As the Libyan people continue to resist, Western media continues to distort this reality. The Libyans endured more than five months of nonstop aerial assault. The bombing united the population and their cohesion grew. More than one million people have held pro-government, anti-NATO rallies in Tripoli. Libya’s government has distributed more than three million weapons in a country of 6.5 million people to enable them to resist occupation, something no government does if it considers its citizens to be hostile.

What antiwar forces should do

The response to colonial wars of aggression should be the same as the response to a racist mobilization, a racist lynch mob or a police attack on an oppressed community: Mobilize all possible forces to stand up to the crime and say “no!” Refuse to take part in the orchestrated campaign of vilification that blames the victims.

The U.S. Department of Defense Unified Combatant Command divides the world into regions to be controlled militarily. Map from U.S. Army Logistics University.

However difficult it may be, it is essential to reject the racist political onslaught that accompanies the military onslaught on Libyaand intervention in Syria. The responsibility of progressive intellectuals and groups in the United Statesis to explain the corporate interests behind the latest “humanitarian” war, and never to echo in left terminology the charges made in the corporate media. The antiwar movement must counter media demonization in the midst of a war mobilization and must focus on the outrageous crimes being committed, refusing to accept or give weight to any justification for them.

The good news is that despite an ocean of propaganda, poll after poll has confirmed that from 60 percent to 65 percent of the U.S. population is against the U.S. war on Libya.

The Cynthia McKinney tour

People were able to begin to build resistance to aggression toward Syria and Libya, as former U.S. Congresswoman Cynthia McKinney engaged them on a 17-city national speaking tour, sponsored by International Action Center. More than 500 people packed the historic Shrine of the Black Madonna in Atlanta’s West End community on July 24.
McKinney had risked her life to visitLibya with aU.S. delegation in the midst of the U.S./NATO bombing. She deserves nothing but respect from the movement.

Cynthia McKinney. The former Congresswoman and former Green Party presidential candidate is on tour with the International Action Center. She spoke about Libya in a talk sponsored by the WAMM Middle East Committee this past July.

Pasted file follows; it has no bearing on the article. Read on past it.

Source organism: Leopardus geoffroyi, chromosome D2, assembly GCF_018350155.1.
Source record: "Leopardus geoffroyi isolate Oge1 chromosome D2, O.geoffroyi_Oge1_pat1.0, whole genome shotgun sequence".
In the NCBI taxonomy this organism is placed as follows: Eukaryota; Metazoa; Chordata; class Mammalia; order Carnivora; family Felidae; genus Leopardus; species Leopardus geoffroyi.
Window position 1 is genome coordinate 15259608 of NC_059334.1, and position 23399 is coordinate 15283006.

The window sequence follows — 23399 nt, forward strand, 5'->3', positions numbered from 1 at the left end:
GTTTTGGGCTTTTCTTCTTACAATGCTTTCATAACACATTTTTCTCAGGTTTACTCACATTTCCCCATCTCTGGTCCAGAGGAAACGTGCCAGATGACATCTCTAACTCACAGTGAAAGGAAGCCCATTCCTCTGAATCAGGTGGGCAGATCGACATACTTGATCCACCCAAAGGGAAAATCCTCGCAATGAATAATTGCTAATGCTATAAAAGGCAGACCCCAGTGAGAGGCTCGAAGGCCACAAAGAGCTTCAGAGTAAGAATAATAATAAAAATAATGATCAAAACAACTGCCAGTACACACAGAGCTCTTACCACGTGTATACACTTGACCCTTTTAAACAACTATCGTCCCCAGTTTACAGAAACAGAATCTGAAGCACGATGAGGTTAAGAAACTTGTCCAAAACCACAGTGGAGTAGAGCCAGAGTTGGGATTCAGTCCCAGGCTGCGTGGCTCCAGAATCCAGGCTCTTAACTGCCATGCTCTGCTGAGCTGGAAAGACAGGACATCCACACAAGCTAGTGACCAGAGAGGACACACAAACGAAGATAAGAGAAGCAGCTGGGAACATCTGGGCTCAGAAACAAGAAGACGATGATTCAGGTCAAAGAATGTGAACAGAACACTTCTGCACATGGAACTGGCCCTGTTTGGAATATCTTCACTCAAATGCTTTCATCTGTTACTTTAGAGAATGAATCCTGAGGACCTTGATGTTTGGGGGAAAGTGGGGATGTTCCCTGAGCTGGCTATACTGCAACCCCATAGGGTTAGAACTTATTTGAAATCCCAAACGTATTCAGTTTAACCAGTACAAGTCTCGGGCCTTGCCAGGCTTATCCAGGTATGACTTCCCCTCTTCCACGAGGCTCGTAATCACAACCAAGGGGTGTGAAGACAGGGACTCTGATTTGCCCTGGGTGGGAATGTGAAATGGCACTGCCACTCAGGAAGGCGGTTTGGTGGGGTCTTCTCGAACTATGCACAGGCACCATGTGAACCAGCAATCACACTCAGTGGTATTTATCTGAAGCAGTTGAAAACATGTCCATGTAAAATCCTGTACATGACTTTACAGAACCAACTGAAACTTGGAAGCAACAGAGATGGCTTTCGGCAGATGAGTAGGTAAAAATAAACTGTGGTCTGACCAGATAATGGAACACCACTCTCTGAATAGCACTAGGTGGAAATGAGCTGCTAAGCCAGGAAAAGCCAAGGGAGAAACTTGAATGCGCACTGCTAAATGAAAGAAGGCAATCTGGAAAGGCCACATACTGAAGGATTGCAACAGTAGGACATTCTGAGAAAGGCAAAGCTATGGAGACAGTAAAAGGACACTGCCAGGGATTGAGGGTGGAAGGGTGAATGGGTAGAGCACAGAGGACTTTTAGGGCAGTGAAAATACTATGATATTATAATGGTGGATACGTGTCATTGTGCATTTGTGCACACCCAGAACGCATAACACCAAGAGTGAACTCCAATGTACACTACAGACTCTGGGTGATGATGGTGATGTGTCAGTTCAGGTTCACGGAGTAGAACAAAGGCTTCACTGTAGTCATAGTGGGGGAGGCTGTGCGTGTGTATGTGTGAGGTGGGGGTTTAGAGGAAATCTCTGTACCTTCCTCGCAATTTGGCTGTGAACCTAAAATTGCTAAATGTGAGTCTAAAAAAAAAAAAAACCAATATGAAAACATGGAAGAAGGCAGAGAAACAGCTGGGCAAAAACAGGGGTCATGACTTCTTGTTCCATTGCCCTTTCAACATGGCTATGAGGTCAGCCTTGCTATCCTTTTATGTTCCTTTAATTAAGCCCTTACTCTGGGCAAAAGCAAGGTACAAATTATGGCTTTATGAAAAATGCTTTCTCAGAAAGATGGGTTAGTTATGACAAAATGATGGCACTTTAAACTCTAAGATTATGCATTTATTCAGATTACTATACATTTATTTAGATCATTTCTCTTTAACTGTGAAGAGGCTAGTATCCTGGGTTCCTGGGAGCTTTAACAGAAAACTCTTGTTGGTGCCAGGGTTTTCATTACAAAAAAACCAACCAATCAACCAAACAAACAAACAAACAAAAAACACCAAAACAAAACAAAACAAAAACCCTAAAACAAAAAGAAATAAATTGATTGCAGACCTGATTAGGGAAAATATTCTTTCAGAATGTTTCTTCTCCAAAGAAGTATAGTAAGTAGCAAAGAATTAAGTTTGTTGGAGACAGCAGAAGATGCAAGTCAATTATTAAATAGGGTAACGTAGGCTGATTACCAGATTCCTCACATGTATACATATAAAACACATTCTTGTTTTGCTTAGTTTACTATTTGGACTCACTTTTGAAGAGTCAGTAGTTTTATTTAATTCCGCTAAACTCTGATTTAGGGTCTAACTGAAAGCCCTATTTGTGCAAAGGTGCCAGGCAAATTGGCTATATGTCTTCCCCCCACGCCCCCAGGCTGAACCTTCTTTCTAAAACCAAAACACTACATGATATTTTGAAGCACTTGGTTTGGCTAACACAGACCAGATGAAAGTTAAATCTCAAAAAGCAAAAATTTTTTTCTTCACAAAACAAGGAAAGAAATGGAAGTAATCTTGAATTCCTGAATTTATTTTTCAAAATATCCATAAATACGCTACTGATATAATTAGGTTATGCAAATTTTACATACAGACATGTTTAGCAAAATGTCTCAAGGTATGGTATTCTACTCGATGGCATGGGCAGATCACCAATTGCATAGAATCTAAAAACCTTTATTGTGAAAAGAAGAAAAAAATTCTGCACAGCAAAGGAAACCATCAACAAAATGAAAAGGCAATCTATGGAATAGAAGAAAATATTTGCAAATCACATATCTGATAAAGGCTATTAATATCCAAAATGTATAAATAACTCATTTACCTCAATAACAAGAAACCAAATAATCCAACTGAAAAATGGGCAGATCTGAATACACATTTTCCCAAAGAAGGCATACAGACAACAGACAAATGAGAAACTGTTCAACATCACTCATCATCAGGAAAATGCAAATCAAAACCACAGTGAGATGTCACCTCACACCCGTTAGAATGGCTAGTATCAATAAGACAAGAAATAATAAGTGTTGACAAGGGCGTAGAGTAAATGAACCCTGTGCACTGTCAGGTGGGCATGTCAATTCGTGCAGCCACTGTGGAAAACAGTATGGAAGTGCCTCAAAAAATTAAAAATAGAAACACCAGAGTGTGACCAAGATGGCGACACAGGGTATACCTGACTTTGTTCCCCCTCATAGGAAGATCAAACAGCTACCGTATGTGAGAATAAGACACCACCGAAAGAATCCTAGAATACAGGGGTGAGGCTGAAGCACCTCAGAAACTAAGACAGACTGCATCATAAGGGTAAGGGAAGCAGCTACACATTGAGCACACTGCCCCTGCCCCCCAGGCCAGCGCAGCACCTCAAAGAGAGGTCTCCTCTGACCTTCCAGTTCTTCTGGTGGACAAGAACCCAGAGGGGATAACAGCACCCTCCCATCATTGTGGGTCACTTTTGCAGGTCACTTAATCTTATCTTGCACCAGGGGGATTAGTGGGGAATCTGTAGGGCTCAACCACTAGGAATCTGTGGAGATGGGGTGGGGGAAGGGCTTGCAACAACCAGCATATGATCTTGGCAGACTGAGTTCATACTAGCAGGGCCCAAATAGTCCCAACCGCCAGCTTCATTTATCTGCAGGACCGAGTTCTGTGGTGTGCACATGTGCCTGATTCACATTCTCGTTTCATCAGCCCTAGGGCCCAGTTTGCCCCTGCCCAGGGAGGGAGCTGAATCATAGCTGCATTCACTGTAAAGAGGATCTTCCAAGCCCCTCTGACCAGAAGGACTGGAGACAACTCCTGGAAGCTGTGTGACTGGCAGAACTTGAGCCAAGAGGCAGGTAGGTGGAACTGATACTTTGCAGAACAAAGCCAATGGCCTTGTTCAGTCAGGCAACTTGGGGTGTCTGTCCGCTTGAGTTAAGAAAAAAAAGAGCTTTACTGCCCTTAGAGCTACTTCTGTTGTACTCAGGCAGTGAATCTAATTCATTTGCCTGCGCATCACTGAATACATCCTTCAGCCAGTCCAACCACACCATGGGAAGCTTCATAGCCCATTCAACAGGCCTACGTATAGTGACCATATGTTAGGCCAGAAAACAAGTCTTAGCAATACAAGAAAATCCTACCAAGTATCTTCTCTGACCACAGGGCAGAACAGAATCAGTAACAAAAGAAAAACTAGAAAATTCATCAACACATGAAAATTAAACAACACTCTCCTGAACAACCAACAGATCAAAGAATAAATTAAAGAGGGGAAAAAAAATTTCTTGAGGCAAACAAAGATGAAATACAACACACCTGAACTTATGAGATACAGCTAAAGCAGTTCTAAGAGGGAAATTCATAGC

McKinneywas first a target of national media condemnation as a young, first-term state representative in the GeorgiaAssembly, when she dared to speak out against the U.S.war on Iraq. The entire chamber of representatives stood up, turned their backs on her and walked out.

When she was elected to the U.S. Congress, her outspoken opposition to and questioning of the orchestrated national frenzy surrounding the Sept. 11, 2001, attack; her clear opposition to the wars in Afghanistan and Iraq and passage of the North American Free Trade Agreement; her defense of political prisoners; and her support of the Palestinian people generated reactionary campaigns that poured funds into opposing candidates in her small Georgia congressional district. Again and again the district lines were redrawn in an attempt to disqualify McKinney from the U.S. Congress. But she has earned international acclaim for her candidacy for president on the Green Party ticket, for her participation in humanitarian convoys to Gaza, and for being jailed by Israel.

It was expected that McKinney’s tour would be attacked politically by reactionaries and militarists. What was unfortunate was that some of the “neither Gadhafi nor NATO” people have also criticized her, some saying she must echo the imperialist demand that Gadhafi “must go.” Even more arrogant and insensitive are their attacks on the Nation of Islam and Pan-African voices opposing the war, simply because these forces for more than three decades have followed developments in Libya with great interest and enthusiasm.

Whatever one’s attitude toward the Libyan or Syrian governments, the worst thing would be for the U.S. and NATO countries to increase their influence in these countries and in the region. Leave it to African, Arab, and especially Syrian and Libyan people to discuss, debate, and decide their own future, without outside interference and U.S./NATO bombs.

The slogans of the antiwar movement should be: No intervention in Syria! Stop the U.S./NATO war on Libya!

Sara Flounders is a longtime antiwar organizer, the co-director of the International Action Center, and currently on tour with Cynthia McKinney. She will be speaking in Minneapolis on September 28.

© 2011 Women Against Military Madness. All rights reserved.
Used with permission.
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One comment